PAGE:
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SCOTUS enters term's final weeks; issues 4 opinions

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The U.S. Supreme Court on Monday issued opinions on four cases.

In Williams V. Illinois, the court in a 5-4 decision affirmed a divided opinion of the Illinois Supreme Court. The court ruled that the testimony of an expert witnesses about DNA evidence collected by a witness who did not testify did not violate the Confrontation Clause. The decision was written by Justice Samuel Alito and joined by Chief Justice John Roberts, Anthony Kennedy and Stephen Breyer, who wrote a concurring opinion. Justice Clarence Thomas concurred in judgment only. Justices Ruth Bader Ginsburg, Elena Kagen, Antonin Scalia and Sonia Sotomayor dissented.

In Match-E-Be-Nash-She-Wish Band of Pottawatomi Indians v. Patchak et al., the court in an 8-1 opinion ruled that a lawsuit against a Michigan Indian casino south of Grand Rapids may proceed. Sotomayor was the lone dissent in a ruling that a casino opponent had standing to sue in a case in which the United States claimed an interest in land that was not tribal property.

In Salazar v. Ramah Navajo Chapter, justices ruled in a 5-4 decision that the United States government must pay the full costs of tribal contract support costs to fund services the tribes provided that once were done by the government, even though Congress capped those costs. Sotomayor wrote the majority opinion joined by Kagan, Kennedy, Scalia and Thomas.

In Christopher v. SmithKline Beecham, the court in a 5-4 decision upheld a decision of the 9th Circuit that for purposes of the Fair Labor Standards Act, pharmaceutical representatives qualify as outside salesmen. Breyer dissented and was joined by Ginsburg, Kagan and Sotomayor.

The SCOTUS did not issue opinions Monday on any of the highly anticipated health care cases or the Arizona immigration law challenge.

 

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  1. It appears the police and prosecutors are allowed to change the rules halfway through the game to suit themselves. I am surprised that the congress has not yet eliminated the right to a trial in cases involving any type of forensic evidence. That would suit their foolish law and order police state views. I say we eliminate the statute of limitations for crimes committed by members of congress and other government employees. Of course they would never do that. They are all corrupt cowards!!!

  2. Poor Judge Brown probably thought that by slavishly serving the godz of the age her violations of 18th century concepts like due process and the rule of law would be overlooked. Mayhaps she was merely a Judge ahead of her time?

  3. in a lawyer discipline case Judge Brown, now removed, was presiding over a hearing about a lawyer accused of the supposedly heinous ethical violation of saying the words "Illegal immigrant." (IN re Barker) http://www.in.gov/judiciary/files/order-discipline-2013-55S00-1008-DI-429.pdf .... I wonder if when we compare the egregious violations of due process by Judge Brown, to her chiding of another lawyer for politically incorrectness, if there are any conclusions to be drawn about what kind of person, what kind of judge, what kind of apparatchik, is busy implementing the agenda of political correctness and making off-limits legit advocacy about an adverse party in a suit whose illegal alien status is relevant? I am just asking the question, the reader can make own conclsuion. Oh wait-- did I use the wrong adjective-- let me rephrase that, um undocumented alien?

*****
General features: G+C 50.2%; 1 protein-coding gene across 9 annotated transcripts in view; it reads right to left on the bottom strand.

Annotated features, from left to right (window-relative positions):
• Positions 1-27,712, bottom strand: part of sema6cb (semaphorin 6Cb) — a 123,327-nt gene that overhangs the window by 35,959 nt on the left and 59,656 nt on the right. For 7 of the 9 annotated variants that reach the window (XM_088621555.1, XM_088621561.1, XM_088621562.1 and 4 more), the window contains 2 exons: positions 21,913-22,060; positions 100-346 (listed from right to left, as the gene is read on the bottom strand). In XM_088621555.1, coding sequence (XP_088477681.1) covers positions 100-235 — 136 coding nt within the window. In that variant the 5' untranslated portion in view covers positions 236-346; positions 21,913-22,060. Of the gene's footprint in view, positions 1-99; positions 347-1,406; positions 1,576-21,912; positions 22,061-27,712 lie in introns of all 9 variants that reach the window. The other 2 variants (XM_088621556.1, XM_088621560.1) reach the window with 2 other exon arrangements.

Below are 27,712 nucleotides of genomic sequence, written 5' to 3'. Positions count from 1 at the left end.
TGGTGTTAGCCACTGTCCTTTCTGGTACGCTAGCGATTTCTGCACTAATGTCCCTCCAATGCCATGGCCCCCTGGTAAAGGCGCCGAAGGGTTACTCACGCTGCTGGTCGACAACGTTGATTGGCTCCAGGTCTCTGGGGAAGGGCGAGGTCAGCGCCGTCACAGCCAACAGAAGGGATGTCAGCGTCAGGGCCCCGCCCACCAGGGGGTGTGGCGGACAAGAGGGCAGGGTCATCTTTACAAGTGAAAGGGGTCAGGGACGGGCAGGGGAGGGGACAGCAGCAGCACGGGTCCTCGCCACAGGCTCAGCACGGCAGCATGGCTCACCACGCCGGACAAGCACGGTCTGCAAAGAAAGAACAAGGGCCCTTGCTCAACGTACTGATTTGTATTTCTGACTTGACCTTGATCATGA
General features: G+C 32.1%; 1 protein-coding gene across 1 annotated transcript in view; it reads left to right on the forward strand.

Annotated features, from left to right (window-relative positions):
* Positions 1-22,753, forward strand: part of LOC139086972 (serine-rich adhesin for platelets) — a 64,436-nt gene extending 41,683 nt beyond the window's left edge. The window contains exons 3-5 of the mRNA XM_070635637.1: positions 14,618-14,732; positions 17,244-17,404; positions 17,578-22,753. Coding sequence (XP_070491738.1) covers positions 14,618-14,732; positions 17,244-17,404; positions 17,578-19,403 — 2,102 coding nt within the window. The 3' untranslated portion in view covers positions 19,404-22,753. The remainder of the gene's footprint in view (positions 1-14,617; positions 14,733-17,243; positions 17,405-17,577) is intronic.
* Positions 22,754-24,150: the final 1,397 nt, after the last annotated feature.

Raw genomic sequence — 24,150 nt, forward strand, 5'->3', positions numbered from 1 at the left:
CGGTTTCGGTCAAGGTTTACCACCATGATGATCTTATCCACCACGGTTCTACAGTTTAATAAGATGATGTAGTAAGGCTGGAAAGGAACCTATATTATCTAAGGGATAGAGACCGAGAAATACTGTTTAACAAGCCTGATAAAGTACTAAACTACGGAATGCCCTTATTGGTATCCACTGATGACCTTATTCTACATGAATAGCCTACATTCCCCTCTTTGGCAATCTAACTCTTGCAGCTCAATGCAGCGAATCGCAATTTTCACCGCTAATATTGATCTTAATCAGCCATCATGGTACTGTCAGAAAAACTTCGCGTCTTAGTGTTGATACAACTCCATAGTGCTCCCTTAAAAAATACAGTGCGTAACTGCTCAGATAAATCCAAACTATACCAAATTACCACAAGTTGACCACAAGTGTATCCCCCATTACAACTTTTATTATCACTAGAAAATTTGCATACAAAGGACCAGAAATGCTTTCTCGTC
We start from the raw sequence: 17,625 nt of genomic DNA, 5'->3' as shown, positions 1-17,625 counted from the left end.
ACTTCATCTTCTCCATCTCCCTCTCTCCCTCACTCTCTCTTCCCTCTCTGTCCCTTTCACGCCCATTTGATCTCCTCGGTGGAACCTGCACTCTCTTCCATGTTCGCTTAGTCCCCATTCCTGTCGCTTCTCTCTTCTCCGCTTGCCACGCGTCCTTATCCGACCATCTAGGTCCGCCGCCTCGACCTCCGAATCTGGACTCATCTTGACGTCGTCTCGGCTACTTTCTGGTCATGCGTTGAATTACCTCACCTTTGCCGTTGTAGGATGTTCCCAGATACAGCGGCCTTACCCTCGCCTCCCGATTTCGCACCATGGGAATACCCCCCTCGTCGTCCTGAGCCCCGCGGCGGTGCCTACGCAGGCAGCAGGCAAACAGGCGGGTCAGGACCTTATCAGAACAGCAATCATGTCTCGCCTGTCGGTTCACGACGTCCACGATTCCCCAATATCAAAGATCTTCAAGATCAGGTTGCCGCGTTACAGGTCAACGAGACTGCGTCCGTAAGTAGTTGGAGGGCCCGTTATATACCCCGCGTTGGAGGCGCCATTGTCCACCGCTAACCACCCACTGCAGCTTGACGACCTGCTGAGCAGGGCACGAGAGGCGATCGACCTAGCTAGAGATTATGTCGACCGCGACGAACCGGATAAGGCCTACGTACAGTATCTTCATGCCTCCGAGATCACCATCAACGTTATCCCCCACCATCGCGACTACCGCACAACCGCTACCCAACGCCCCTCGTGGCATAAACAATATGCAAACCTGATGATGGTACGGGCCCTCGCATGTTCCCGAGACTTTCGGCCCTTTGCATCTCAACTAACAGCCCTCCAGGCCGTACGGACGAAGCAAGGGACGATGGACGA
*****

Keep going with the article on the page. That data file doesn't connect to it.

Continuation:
4. of course the bigger questions of whether or not the people want to pay for ANY bussing is off limits, due to the Supreme Court protecting the people from DEMOCRACY. Several decades hence from desegregation and bussing plans and we STILL need to be taking all this taxpayer money to combat mostly-imagined "discrimination" in the most obviously failed social program of the postwar period.

  5. You can put your photos anywhere you like... When someone steals it they know it doesn't belong to them. And, a man getting a divorce is automatically not a nice guy...? That's ridiculous. Since when is need of money a conflict of interest? That would mean that no one should have a job unless they are already financially solvent without a job... A photographer is also under no obligation to use a watermark (again, people know when a photo doesn't belong to them) or provide contact information. Hey, he didn't make it easy for me to pay him so I'll just take it! Well heck, might as well walk out of the grocery store with a cart full of food because the lines are too long and you don't find that convenient. "Only in Indiana." Oh, now you're passing judgement on an entire state... What state do you live in? I need to characterize everyone in your state as ignorant and opinionated. And the final bit of ignorance; assuming a photo anyone would want is lucky and then how much does your camera have to cost to make it a good photo, in your obviously relevant opinion?

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